Works of Art Brut are crafted by self-taught artists, non-conformists with a rebellious spirit or those impervious to the collective norms and values. The artists include prisoners, patients in psychiatric hospitals, eccentrics, recluses and outcasts who create without worrying about criticism from the public and other people’s opinions.
Seeking neither recognition nor approbation, they create a world that serves their own purposes. Their works, produced using methods and materials that are often unique, are unaffected by the influences of artistic tradition and use highly singular forms of representation. The notion of Art Brut is founded on both social and aesthetic characteristics.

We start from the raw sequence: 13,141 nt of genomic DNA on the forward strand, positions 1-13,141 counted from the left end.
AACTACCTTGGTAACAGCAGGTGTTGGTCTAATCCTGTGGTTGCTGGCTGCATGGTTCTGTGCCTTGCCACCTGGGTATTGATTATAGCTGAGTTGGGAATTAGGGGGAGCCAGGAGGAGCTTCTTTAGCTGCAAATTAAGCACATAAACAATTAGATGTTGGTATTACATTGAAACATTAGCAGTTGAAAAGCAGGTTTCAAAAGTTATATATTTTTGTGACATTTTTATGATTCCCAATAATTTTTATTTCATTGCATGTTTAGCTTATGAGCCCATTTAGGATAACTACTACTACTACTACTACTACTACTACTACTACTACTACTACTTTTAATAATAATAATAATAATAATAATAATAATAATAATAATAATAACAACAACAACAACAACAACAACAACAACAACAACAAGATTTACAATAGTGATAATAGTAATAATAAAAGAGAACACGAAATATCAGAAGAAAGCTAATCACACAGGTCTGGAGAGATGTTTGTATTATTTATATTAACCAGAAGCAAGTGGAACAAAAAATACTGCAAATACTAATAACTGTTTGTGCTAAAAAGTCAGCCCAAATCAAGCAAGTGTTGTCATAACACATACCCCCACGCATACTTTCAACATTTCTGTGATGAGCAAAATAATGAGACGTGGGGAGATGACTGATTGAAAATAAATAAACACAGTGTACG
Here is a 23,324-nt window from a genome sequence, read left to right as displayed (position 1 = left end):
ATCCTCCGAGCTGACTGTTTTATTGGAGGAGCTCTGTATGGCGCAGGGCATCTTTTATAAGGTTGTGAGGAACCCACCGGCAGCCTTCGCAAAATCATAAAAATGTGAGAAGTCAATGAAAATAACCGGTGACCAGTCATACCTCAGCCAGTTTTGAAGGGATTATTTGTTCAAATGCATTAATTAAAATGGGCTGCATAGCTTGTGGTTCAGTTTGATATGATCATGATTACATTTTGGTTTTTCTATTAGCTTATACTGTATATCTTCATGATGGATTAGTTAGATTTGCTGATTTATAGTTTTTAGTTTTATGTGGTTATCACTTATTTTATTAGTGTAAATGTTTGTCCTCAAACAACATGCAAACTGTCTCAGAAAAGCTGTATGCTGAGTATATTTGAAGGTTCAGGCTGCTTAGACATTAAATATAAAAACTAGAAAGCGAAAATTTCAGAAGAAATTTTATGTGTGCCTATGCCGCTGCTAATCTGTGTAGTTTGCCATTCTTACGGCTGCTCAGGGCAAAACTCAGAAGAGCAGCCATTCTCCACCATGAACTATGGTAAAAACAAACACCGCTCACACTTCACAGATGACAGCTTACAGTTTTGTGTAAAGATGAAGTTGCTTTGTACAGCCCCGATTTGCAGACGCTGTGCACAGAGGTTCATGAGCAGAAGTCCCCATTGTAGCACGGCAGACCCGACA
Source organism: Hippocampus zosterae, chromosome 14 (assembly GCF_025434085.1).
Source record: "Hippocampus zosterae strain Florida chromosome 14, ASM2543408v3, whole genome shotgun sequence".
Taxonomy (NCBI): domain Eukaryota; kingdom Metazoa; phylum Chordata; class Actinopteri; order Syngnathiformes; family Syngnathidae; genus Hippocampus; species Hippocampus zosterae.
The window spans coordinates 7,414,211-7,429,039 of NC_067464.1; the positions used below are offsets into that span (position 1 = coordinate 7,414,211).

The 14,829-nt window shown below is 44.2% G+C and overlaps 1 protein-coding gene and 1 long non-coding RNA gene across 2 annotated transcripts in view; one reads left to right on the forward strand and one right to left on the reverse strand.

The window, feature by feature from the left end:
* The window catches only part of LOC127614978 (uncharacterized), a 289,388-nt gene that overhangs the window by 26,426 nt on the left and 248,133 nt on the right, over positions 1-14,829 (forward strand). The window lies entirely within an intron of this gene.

We owe the invention of the term “Art Brut” , as well as the existence of the museum, to the French painter Jean Dubuffet (1901-1985). In 1971, Dubuffet donated his collection, an exceptional set of some 5,000 pieces, as well as his Art Brut archives to the city of Lausanne. The Collection de l’Art Brut, located in an 18th century château, was opened to the public on 26 February 1976.